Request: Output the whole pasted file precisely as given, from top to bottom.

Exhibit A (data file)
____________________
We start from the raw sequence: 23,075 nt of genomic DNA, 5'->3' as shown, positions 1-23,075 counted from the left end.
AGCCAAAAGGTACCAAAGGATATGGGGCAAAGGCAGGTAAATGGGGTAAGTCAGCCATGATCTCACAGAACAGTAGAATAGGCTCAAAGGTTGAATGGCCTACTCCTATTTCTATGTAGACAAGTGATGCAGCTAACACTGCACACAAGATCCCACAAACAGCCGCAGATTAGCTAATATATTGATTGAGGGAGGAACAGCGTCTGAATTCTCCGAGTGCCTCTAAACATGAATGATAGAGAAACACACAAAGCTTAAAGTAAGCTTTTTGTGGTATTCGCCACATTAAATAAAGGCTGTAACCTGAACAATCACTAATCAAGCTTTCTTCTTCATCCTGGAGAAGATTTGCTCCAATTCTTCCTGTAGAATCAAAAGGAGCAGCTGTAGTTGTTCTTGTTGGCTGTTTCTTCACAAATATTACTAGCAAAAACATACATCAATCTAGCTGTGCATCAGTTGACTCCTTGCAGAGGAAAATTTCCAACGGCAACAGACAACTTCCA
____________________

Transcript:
We start from the raw sequence: 23,075 nt of genomic DNA, 5'->3' as shown, positions 1-23,075 counted from the left end.
AGCCAAAAGGTACCAAAGGATATGGGGCAAAGGCAGGTAAATGGGGTAAGTCAGCCATGATCTCACAGAACAGTAGAATAGGCTCAAAGGTTGAATGGCCTACTCCTATTTCTATGTAGACAAGTGATGCAGCTAACACTGCACACAAGATCCCACAAACAGCCGCAGATTAGCTAATATATTGATTGAGGGAGGAACAGCGTCTGAATTCTCCGAGTGCCTCTAAACATGAATGATAGAGAAACACACAAAGCTTAAAGTAAGCTTTTTGTGGTATTCGCCACATTAAATAAAGGCTGTAACCTGAACAATCACTAATCAAGCTTTCTTCTTCATCCTGGAGAAGATTTGCTCCAATTCTTCCTGTAGAATCAAAAGGAGCAGCTGTAGTTGTTCTTGTTGGCTGTTTCTTCACAAATATTACTAGCAAAAACATACATCAATCTAGCTGTGCATCAGTTGACTCCTTGCAGAGGAAAATTTCCAACGGCAACAGACAACTTCCA